I share with you my column that appears in the July 26th edition of the Aiken Standard.
The regular session of the General Assembly concluded on May 12; however, legislative work is never finished. There is currently new and controversial legislative action at the State House in the wake of the monumental Roe v. Wade decision by the U.S. Supreme Court.
Roe v. Wade
The court’s Roe v. Wade ruling set off street protests and victory celebrations. Many mistakenly believe the court ended a woman’s right to abortion. Not true. The high court correctly turned the issue of abortion back to the states.
Fifty years ago, Justices over-stepped their authority and usurped states’ rights with the Roe v. Wade decision. Even the late liberal Justice Ruth Bader Ginsburg called the Roe decision “heavy-handed judicial intervention” and argued that in Roe, the Court “ventured too far in the change it ordered and presented an incomplete justification for its actions.”
The current Supreme Court abided by the Constitution and returned decision-making to the states so each can decide the best approach for its citizens. It is an enormous victory for federalism and a leap toward balancing the rightful authority of states versus the federal government.
Roe Battle Lines
Nationally, both pro-choice and pro-life activists are drawing battle lines that will shape political initiatives in the months and years ahead.
Democrats in the U.S. House of Representatives last week quickly passed two bills aiming to ensure access to abortion in the post-Roe era. One measure would explicitly give health care providers the right to provide abortion services and their patients the right to obtain them, invalidating various state restrictions, including those in South Carolina. Another bill would protect the right to travel across state lines for abortion services. Neither bill has much chance of passing in the Senate.
Meanwhile, former Vice President Mike Pence celebrated the Supreme Court’s decision in a speech in South Carolina last week by outlining ways for America to preserve the sanctity of life. He said the overturning of Roe v. Wade was the end of judicial tyranny and was the “end of the beginning.”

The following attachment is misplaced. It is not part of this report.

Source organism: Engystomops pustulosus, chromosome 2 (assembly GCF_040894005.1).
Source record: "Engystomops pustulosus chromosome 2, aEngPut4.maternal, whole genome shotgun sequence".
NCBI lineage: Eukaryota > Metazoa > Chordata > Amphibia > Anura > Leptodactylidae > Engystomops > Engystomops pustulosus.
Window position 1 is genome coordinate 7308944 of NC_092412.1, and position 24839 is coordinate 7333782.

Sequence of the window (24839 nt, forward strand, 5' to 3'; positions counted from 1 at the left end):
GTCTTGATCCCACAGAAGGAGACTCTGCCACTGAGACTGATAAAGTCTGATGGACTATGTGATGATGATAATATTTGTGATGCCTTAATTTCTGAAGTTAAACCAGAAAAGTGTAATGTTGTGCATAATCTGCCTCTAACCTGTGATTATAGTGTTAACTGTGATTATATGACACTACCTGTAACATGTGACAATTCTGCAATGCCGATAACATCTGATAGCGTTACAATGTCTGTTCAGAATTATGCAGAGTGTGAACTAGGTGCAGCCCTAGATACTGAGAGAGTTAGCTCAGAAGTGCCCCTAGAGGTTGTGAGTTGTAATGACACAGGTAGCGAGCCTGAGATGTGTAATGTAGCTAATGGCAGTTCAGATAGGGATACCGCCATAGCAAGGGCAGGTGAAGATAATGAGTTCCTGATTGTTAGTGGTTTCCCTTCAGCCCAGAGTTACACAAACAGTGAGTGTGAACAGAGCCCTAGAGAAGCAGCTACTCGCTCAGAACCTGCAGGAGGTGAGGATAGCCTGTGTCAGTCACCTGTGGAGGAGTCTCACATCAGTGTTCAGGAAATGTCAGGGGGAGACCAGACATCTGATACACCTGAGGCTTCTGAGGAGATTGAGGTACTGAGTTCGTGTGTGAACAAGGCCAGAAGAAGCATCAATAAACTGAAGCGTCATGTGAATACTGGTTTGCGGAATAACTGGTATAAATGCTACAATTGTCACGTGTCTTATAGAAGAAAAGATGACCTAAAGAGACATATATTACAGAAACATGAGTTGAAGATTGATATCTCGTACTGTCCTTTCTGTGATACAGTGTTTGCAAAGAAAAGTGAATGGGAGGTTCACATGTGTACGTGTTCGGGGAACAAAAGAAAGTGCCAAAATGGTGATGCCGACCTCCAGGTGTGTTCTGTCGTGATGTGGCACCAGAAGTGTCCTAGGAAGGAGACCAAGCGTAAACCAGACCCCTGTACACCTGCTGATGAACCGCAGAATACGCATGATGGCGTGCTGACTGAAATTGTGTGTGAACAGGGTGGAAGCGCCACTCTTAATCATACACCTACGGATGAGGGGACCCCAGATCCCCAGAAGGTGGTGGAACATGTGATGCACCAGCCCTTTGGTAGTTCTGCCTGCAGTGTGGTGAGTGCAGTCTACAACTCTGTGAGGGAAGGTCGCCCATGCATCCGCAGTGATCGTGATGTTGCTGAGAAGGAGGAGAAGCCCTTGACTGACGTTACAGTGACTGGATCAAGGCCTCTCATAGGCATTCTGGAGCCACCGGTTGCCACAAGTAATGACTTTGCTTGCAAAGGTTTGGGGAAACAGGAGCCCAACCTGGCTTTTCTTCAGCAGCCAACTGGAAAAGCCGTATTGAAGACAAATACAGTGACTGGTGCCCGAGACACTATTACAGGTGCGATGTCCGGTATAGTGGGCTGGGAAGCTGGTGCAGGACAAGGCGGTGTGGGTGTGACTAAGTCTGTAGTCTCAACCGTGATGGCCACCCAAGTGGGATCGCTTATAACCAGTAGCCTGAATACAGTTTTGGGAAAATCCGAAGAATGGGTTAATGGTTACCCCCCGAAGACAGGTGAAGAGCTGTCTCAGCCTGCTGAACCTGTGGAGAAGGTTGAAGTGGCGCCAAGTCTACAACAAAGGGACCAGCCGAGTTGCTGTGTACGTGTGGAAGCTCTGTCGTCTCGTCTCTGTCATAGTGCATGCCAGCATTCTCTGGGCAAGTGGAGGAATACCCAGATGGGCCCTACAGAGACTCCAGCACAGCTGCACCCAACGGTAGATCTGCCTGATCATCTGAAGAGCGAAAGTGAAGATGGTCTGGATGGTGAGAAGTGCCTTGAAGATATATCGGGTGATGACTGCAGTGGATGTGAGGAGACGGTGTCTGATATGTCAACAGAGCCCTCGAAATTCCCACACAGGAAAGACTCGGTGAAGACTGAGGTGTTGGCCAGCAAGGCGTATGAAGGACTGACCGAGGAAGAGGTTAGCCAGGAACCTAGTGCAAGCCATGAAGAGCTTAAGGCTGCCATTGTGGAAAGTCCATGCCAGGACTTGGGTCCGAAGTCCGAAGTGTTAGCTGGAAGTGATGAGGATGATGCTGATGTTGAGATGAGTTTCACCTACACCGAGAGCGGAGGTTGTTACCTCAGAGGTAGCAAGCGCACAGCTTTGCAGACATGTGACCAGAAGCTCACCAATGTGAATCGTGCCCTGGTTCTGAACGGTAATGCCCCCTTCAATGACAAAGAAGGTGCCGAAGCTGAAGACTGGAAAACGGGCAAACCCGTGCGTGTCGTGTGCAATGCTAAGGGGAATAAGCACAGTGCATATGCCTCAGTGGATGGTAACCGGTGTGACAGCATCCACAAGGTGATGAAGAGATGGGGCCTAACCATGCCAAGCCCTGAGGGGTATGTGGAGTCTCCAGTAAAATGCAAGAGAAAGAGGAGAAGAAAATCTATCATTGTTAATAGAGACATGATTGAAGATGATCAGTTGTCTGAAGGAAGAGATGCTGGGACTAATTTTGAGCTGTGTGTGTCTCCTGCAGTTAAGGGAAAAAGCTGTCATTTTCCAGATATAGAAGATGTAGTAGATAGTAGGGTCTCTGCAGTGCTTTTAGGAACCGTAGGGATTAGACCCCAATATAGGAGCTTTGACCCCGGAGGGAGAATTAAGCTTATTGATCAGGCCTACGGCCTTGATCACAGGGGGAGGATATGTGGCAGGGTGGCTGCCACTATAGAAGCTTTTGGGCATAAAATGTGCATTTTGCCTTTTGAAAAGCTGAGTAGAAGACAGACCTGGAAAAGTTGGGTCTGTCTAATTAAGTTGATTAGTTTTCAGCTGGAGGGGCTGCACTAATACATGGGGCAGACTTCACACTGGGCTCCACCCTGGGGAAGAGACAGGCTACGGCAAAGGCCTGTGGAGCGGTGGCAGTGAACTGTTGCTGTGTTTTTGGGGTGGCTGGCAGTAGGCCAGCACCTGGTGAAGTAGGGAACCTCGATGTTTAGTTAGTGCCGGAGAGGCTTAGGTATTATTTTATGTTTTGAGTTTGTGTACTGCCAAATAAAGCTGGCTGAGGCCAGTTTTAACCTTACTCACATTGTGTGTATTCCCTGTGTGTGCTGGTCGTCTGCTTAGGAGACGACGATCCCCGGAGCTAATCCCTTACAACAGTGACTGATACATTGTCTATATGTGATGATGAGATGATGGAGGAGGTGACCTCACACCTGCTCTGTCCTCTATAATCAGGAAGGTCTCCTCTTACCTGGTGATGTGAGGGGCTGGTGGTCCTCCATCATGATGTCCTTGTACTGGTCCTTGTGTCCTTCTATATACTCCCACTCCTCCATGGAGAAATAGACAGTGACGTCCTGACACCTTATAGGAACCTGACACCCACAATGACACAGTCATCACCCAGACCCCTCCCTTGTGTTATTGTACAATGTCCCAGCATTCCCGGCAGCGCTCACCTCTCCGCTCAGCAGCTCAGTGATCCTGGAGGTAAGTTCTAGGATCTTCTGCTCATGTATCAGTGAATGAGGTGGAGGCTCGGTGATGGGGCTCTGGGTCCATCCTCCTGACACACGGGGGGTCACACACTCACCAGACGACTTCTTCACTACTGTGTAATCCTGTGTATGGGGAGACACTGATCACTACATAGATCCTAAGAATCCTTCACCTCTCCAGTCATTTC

“We must resolve that we will not rest, we will not relent, until the sanctity of life is restored to the center of American law in every state in the nation,” he said.
Pence said one of his goals is for all 50 states to ban abortion. Pro-life advocates hope to win a long-term struggle to change public perceptions about abortion, believing Congressional Democrats are putting forth radical proposals that would allow late-term abortions on demand.
S.C. Abortion Ban Bill Proposed
A South Carolina House panel has been meeting this month to consider legislation further restricting abortions in the Palmetto State. Their first hearing lasted more than seven hours while they heard from scores of citizens with varying views.
Last week, the special committee took the first step in moving restrictive legislation forward. On a 9-3 vote, they sent H.5399 to the full House Judiciary Committee, which will be debated in a few weeks.
The legislation is considered a working draft and is expected to change as it goes through the legislative gauntlet in the House and Senate. The draft legislation seeks to outlaw nearly all abortions performed in South Carolina, only keeping the exception for the life and health of the mother, such as a miscarriage, molar pregnancy, and abruptio placentae.
The draft also does not seek to restrict in vitro fertilization or contraceptives and does not criminalize people for getting an abortion. It does, however, include criminal penalties for those who perform illegal abortions.